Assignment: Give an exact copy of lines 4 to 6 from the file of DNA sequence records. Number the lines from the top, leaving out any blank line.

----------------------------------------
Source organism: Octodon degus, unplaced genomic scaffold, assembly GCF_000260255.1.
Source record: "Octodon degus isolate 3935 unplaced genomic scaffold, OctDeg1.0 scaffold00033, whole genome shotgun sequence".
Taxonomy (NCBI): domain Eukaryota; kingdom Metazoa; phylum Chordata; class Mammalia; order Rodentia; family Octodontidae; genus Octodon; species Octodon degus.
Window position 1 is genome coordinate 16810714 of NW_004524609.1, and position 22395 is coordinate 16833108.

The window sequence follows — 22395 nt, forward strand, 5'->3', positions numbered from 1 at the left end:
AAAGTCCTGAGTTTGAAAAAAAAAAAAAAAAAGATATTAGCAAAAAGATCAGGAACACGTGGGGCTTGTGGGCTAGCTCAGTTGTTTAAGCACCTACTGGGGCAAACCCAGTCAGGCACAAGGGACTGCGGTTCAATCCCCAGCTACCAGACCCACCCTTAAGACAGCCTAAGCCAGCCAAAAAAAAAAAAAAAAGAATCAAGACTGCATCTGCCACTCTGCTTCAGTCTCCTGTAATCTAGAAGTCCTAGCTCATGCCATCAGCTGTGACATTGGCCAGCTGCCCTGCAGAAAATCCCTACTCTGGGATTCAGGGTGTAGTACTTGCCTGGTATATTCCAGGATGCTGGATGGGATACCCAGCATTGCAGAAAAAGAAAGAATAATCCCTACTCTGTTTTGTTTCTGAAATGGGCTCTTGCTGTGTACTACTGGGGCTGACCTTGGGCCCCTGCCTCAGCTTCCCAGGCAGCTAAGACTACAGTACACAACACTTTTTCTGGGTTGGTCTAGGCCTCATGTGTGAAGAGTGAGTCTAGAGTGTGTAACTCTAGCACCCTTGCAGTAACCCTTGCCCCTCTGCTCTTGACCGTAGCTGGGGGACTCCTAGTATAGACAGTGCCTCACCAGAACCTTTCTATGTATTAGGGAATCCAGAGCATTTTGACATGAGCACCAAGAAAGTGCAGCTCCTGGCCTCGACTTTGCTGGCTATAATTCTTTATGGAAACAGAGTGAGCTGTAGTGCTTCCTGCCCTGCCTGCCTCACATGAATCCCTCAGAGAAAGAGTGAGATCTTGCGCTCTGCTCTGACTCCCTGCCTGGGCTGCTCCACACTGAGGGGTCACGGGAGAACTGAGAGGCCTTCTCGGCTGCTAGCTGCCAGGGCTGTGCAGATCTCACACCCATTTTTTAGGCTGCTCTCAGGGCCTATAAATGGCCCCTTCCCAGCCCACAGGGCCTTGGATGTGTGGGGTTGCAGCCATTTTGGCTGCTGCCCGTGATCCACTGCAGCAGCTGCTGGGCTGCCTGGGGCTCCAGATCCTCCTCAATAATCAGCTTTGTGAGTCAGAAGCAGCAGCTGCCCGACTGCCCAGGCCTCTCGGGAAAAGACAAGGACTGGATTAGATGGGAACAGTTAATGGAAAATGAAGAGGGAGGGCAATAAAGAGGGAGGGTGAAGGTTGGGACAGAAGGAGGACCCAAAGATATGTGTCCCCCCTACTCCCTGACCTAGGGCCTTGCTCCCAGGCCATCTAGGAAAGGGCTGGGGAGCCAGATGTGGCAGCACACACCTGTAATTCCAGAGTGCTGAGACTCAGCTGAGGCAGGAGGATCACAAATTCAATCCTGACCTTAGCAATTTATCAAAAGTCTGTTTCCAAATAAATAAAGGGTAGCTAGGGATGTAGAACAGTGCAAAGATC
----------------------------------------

Window position 1 is genome coordinate 16810714 of NW_004524609.1, and position 22395 is coordinate 16833108.

The window sequence follows — 22395 nt, forward strand, 5'->3', positions numbered from 1 at the left end:
AAAGTCCTGAGTTTGAAAAAAAAAAAAAAAAAGATATTAGCAAAAAGATCAGGAACACGTGGGGCTTGTGGGCTAGCTCAGTTGTTTAAGCACCTACTGGGGCAAACCCAGTCAGGCACAAGGGACTGCGGTTCAATCCCCAGCTACCAGACCCACCCTTAAGACAGCCTAAGCCAGCCAAAAAAAAAAAAAAAAGAATCAAGACTGCATCTGCCACTCTGCTTCAGTCTCCTGTAATCTAGAAGTCCTAGCTCATGCCATCAGCTGTGACATTGGCCAGCTGCCCTGCAGAAAATCCCTACTCTGGGATTCAGGGTGTAGTACTTGCCTGGTATATTCCAGGATGCTGGATGGGATACCCAGCATTGCAGAAAAAGAAAGAATAATCCCTACTCTGTTTTGTTTCTGAAATGGGCTCTTGCTGTGTACTACTGGGGCTGACCTTGGGCCCCTGCCTCAGCTTCCCAGGCAGCTAAGACTACAGTACACAACACTTTTTCTGGGTTGGTCTAGGCCTCATGTGTGAAGAGTGAGTCTAGAGTGTGTAACTCTAGCACCCTTGCAGTAACCCTTGCCCCTCTGCTCTTGACCGTAGCTGGGGGACTCCTAGTATAGACAGTGCCTCACCAGAACCTTTCTATGTATTAGGGAATCCAGAGCATTTTGACATGAGCACCAAGAAAGTGCAGCTCCTGGCCTCGACTTTGCTGGCTATAATTCTTTATGGAAACAGAGTGAGCTGTAGTGCTTCCTGCCCTGCCTGCCTCACATGAATCCCTCAGAGAAAGAGTGAGATCTTGCGCTCTGCTCTGACTCCCTGCCTGGGCTGCTCCACACTGAGGGGTCACGGGAGAACTGAGAGGCCTTCTCGGCTGCTAGCTGCCAGGGCTGTGCAGATCTCACACCCATTTTTTAGGCTGCTCTCAGGGCCTATAAATGGCCCCTTCCCAGCCCACAGGGCCTTGGATGTGTGGGGTTGCAGCCATTTTGGCTGCTGCCCGTGATCCACTGCAGCAGCTGCTGGGCTGCCTGGGGCTCCAGATCCTCCTCAATAATCAGCTTTGTGAGTCAGAAGCAGCAGCTGCCCGACTGCCCAGGCCTCTCGGGAAAAGACAAGGACTGGATTAGATGGGAACAGTTAATGGAAAATGAAGAGGGAGGGCAATAAAGAGGGAGGGTGAAGGTTGGGACAGAAGGAGGACCCAAAGATATGTGTCCCCCCTACTCCCTGACCTAGGGCCTTGCTCCCAGGCCATCTAGGAAAGGGCTGGGGAGCCAGATGTGGCAGCACACACCTGTAATTCCAGAGTGCTGAGACTCAGCTGAGGCAGGAGGATCACAAATTCAATCCTGACCTTAGCAATTTATCAAAAGTCTGTTTCCAAATAAATAAAGGGTAGCTAGGGATGTAGAACAGTGCAAAGATC